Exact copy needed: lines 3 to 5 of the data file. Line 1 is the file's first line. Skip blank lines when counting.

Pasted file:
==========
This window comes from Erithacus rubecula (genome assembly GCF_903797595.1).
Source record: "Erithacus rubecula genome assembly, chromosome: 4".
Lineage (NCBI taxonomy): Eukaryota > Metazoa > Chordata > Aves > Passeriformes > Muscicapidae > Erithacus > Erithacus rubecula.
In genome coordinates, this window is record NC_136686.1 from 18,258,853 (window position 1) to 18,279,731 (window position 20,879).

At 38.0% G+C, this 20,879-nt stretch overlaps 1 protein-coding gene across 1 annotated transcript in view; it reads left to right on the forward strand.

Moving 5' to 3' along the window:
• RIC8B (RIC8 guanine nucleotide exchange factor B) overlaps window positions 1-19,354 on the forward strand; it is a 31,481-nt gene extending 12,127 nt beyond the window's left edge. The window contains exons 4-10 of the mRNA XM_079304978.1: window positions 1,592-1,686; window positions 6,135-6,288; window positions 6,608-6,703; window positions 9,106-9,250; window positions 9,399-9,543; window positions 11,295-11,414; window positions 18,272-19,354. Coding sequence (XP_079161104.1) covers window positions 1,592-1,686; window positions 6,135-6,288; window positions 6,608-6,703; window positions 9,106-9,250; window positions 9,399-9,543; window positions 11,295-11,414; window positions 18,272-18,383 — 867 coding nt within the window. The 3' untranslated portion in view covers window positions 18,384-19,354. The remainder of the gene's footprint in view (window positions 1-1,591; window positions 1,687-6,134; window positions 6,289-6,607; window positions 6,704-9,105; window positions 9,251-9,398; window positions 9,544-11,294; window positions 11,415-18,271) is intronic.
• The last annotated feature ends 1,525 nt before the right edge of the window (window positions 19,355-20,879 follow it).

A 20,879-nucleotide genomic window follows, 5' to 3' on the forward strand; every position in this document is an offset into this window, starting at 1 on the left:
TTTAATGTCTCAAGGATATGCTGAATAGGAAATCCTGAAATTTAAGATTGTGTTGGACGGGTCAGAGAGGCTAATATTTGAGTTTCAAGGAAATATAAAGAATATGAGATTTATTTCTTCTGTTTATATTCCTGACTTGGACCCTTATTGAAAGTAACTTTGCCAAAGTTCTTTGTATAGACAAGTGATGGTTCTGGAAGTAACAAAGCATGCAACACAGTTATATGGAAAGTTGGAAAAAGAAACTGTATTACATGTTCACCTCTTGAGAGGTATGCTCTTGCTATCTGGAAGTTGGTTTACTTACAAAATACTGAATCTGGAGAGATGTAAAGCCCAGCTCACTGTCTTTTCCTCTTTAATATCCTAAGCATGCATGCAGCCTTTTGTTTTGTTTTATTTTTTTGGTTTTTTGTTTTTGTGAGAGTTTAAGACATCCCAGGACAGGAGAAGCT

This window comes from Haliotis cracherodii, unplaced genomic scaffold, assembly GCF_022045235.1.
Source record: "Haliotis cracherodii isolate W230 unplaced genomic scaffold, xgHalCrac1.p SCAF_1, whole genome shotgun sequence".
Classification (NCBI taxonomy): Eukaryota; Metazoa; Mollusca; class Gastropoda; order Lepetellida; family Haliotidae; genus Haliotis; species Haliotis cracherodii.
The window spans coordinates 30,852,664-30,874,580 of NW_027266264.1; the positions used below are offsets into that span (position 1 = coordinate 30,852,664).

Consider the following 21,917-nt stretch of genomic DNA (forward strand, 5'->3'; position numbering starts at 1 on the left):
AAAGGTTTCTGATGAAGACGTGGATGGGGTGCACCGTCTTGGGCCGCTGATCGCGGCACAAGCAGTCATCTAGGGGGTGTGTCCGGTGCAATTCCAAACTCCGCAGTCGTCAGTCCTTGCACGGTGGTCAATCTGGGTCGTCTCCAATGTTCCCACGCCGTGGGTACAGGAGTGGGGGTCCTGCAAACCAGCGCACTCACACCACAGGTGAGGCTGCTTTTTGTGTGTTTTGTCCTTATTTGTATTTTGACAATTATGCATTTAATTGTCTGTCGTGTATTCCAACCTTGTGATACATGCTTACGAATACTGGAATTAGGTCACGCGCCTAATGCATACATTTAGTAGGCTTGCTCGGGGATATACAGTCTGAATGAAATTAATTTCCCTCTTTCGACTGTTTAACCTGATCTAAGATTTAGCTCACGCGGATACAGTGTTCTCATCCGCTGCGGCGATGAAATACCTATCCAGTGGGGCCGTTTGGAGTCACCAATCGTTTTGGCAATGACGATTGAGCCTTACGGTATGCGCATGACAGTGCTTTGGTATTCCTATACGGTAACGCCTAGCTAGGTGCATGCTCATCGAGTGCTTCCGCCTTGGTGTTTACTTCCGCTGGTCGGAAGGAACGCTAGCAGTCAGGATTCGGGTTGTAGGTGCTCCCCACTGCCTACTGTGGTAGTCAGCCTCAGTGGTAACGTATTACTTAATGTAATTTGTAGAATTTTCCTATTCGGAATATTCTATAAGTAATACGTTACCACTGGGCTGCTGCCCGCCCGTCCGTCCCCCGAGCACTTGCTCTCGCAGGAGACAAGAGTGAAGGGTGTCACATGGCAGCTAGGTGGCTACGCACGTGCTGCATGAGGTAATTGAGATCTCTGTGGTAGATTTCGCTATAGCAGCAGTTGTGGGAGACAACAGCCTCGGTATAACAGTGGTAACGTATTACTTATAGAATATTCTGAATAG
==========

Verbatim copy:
Lineage (NCBI taxonomy): Eukaryota > Metazoa > Chordata > Aves > Passeriformes > Muscicapidae > Erithacus > Erithacus rubecula.
In genome coordinates, this window is record NC_136686.1 from 18,258,853 (window position 1) to 18,279,731 (window position 20,879).

At 38.0% G+C, this 20,879-nt stretch overlaps 1 protein-coding gene across 1 annotated transcript in view; it reads left to right on the forward strand.